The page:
“It was a very special experience,” says Mackenbach. Initially, he wanted to teach his farewell lecture on campus, because back in June, it seemed as though normal life was on its way back. Some 130 socially distanced persons would fit into the Auditorium. “But then the restrictions were tightened, and the maximum number was reduced to thirty. And [Prime Minister] Rutte said not to take any risks. So it would have been strange for me as an Erasmus MC employee to take such a big risk anyway, with an audience in an auditorium.”
And so Mackenbach delivered a lecture in front of an empty auditorium two Fridays ago. But the great thing about that was that it was easy for a large number of people to watch the lecture online – much easier than for a large number of people to attend a regular on-campus farewell lecture. “Normally, if people appreciate what you have done as a lecturer, a few hundred people will attend your farewell lecture.” His pre-recorded farewell lecture was streamed on Friday afternoon and was viewed live by nine hundred people. That is the advantage of teaching lectures online.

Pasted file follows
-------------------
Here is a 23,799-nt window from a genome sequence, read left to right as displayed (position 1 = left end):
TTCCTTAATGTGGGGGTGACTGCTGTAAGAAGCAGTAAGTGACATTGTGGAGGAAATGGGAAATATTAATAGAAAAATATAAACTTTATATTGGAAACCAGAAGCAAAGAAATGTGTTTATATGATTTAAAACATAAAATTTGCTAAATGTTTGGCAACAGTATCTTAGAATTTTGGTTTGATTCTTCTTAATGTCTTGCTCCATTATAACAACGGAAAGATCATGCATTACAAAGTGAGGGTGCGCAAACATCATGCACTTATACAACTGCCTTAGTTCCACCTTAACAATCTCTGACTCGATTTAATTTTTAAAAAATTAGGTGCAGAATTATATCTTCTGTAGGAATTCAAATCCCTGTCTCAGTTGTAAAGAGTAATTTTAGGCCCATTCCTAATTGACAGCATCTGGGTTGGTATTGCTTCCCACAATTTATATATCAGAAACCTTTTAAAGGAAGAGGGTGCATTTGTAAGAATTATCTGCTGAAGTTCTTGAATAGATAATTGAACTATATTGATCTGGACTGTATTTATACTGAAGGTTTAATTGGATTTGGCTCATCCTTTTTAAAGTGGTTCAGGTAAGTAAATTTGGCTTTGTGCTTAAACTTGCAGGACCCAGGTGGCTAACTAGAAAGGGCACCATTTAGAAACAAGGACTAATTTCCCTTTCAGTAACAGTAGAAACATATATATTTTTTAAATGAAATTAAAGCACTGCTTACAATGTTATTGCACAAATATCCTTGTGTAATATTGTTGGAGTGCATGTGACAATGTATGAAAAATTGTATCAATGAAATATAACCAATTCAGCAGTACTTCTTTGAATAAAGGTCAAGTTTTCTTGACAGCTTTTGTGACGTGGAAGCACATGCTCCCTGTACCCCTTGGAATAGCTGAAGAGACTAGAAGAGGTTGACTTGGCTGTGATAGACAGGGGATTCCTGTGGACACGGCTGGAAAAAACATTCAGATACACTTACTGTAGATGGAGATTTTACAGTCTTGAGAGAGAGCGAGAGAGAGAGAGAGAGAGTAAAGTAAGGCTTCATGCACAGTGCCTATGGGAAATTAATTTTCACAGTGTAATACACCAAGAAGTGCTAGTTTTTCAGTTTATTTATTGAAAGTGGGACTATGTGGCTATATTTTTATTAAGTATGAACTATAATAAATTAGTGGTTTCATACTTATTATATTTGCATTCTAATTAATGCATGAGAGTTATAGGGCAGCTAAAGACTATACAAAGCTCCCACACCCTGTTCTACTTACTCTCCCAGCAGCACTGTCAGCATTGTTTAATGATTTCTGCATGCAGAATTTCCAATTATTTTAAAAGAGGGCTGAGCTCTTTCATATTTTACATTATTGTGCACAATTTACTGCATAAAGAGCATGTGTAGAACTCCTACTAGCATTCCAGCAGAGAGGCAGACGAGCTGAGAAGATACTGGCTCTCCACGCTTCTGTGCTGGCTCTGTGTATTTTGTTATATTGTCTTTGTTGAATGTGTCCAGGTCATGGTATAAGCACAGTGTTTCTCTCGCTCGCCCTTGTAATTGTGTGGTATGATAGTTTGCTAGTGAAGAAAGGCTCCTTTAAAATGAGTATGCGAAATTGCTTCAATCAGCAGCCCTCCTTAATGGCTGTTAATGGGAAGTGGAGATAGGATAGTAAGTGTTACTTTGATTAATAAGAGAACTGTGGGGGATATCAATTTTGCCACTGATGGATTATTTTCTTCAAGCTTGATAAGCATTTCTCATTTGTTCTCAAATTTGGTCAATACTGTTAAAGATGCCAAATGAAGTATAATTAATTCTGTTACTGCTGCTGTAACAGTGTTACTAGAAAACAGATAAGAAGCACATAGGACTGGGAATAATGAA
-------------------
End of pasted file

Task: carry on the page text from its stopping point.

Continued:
No drinks session
Afterwards, the lecture was posted on YouTube, as well, where it has already garnered nearly two thousand views. “Those numbers are overwhelming. I did miss one thing, though – the contact between all the people attending the post-lecture drinks session. Family, colleagues, friends. There was none of that this time around.” Nevertheless, there were two pleasant surprises: a royal distinction and the Erasmus MC medal.